UNAM Law School professors and students participate in OASIS San Diego international study trip

 

OASIS San Diego participants at closing ceremony with Dr. David Shirk, UNAM Dean Raul Juan Contreras, UNAM professor and OASIS representative Trilce Ovilla, UNAM Law School graduate and OASIS field coordinator Alfredo Ramírez Percastre, and UNAM Professor Miguel Gonzaález.

OASIS San Diego participants at closing ceremony with Dr. David Shirk, Octavio Rodríguez, UNAM Dean Raul Juan Contreras, UNAM professor and OASIS representative Trilce Ovilla, UNAM Law School graduate and OASIS field coordinator Alfredo Ramírez Percastre, and UNAM Professor Miguel González.

06/24/2016 (written by msmith) – Seven faculty and three students from the National Autonomous University of Mexico Law School (UNAM) were chosen to participate in a two-week study trip to learn about the U.S. criminal justice system. Called the Oral Advocacy Skill-building Immersion Seminar (OASIS), this study trip was made possible by a grant from the U.S. State Department’s Bureau of International Narcotics and Law Enforcement Affairs as part of the Mérida Initiative. During their two weeks in San Diego, the UNAM visitors participated in a series of workshops with OASIS Lead Trainer Janice Deaton as well as special sessions with Judge Chris Whitten, prosecutors Gregg McClain and José Castillo, public defenders Monique Carter and Mary Jo Barr, pretrial services officer Charlene Delgado, Judge Jeff Barton, Baja California Judge Luciano Angulo, Judge Luis Vargas, and Deputy Attorney General Anthony da Silva.

State prosecutor Gregg McClain presents to OASIS participants.

State prosecutor Gregg McClain presents to OASIS participants.

On their first official day, June 3rd, participants participated in an opening ceremony led by Dr. David Shirk (Director, Justice in Mexico), Dean Stephen Ferruolo (USD Law School) and Dean Noelle Norton (USD College of Arts and Sciences). Afterwards, participants listened to state prosecutor Gregg McClain who discussed the organization of the state prosecution system. McClain described the role of the prosecutor as well as the way the justice system is set up for transparency to give people confidence in the system. He mentioned that this transparency backfires sometimes since it allows for criticism from the public and from the media. Mr. McClain also spoke about a prosecutor’s responsibility to protect the public while also being fair to the defendant and the victim. Finally, Mr. McClain said his job was not just to put people away but to try to get to know the accused in order to determine if they are opportunistic or dangerous, driven by drugs or antisocial. Depending on the person and cause of the crime committed, Mr. McClain emphasized the broad range of sentences that can be supported by the prosecutor’s office including finishing their GED/college degree or going to a drug rehabilitation center.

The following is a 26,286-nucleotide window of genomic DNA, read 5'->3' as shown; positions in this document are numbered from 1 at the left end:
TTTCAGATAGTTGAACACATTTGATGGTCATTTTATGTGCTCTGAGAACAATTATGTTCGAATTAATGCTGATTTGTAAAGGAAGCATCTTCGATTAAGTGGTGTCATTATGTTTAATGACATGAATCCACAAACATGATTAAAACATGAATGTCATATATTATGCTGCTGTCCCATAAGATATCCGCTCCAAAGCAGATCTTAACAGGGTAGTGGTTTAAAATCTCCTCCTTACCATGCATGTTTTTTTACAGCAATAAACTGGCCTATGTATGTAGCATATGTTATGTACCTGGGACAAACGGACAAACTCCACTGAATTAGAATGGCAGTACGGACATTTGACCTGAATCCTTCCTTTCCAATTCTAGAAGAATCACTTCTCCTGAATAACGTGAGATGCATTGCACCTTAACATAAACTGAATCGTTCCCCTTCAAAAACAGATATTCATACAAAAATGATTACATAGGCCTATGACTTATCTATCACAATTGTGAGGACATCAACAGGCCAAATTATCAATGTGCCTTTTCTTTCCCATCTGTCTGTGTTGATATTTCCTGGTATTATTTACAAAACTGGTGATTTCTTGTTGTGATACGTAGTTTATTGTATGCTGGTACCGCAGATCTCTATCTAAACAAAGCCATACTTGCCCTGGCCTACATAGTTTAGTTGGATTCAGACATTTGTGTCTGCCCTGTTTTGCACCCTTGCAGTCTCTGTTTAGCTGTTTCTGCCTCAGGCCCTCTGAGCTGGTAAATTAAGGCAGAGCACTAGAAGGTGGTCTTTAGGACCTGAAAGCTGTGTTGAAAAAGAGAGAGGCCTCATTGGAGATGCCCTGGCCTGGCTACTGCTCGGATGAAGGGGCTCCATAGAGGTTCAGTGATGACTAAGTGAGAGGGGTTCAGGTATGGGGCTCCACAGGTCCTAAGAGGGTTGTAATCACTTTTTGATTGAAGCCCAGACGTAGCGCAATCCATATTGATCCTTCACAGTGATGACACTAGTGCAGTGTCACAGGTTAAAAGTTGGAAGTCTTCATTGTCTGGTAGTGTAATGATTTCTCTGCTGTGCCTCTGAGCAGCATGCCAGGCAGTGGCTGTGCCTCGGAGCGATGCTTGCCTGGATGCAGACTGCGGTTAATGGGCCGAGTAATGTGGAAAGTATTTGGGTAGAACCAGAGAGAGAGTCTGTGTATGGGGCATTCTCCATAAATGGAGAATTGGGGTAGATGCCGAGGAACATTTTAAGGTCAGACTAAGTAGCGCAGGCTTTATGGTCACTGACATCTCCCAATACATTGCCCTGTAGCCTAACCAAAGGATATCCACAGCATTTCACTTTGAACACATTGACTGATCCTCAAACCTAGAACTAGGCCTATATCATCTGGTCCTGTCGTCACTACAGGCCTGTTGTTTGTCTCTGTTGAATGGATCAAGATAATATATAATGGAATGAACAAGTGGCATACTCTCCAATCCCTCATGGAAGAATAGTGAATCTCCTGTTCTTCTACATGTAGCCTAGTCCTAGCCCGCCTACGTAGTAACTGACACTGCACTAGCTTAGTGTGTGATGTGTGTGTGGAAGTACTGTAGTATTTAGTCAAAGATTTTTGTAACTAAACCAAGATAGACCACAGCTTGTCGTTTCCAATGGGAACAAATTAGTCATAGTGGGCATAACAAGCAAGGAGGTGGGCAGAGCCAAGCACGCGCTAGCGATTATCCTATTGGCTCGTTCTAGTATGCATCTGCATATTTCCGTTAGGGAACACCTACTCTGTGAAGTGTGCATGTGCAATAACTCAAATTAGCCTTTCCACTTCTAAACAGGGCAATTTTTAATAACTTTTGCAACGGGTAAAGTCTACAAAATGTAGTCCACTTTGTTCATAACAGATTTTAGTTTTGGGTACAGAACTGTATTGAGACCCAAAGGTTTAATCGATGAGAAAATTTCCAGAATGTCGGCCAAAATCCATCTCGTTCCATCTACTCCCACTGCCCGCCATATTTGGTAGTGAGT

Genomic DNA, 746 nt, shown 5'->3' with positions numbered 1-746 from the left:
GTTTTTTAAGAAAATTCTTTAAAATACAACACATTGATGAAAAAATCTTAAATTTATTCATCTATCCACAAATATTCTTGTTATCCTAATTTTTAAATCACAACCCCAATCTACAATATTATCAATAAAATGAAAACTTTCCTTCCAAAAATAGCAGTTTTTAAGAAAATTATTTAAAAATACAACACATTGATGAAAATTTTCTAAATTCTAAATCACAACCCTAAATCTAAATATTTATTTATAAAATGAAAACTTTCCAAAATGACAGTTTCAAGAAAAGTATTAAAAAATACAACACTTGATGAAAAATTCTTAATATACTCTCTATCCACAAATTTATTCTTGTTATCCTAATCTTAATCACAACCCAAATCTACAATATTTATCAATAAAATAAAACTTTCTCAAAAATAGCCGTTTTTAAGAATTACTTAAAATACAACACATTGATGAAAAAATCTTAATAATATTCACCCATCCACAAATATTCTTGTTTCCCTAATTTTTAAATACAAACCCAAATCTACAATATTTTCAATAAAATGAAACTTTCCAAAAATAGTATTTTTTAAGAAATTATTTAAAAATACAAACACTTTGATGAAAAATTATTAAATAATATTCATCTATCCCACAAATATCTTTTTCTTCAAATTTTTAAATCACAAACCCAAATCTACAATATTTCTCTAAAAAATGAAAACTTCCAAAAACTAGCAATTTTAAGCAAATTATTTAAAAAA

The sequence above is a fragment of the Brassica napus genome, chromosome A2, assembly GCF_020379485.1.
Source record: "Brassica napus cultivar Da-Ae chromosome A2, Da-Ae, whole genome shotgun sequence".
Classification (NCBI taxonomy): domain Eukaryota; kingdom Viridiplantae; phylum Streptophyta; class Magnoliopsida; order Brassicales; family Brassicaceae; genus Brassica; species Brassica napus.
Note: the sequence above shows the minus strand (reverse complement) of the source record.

Federal prosecutor José Castillo speaks to OASIS study trip participants.

Federal prosecutor José Castillo speaks to OASIS study trip participants.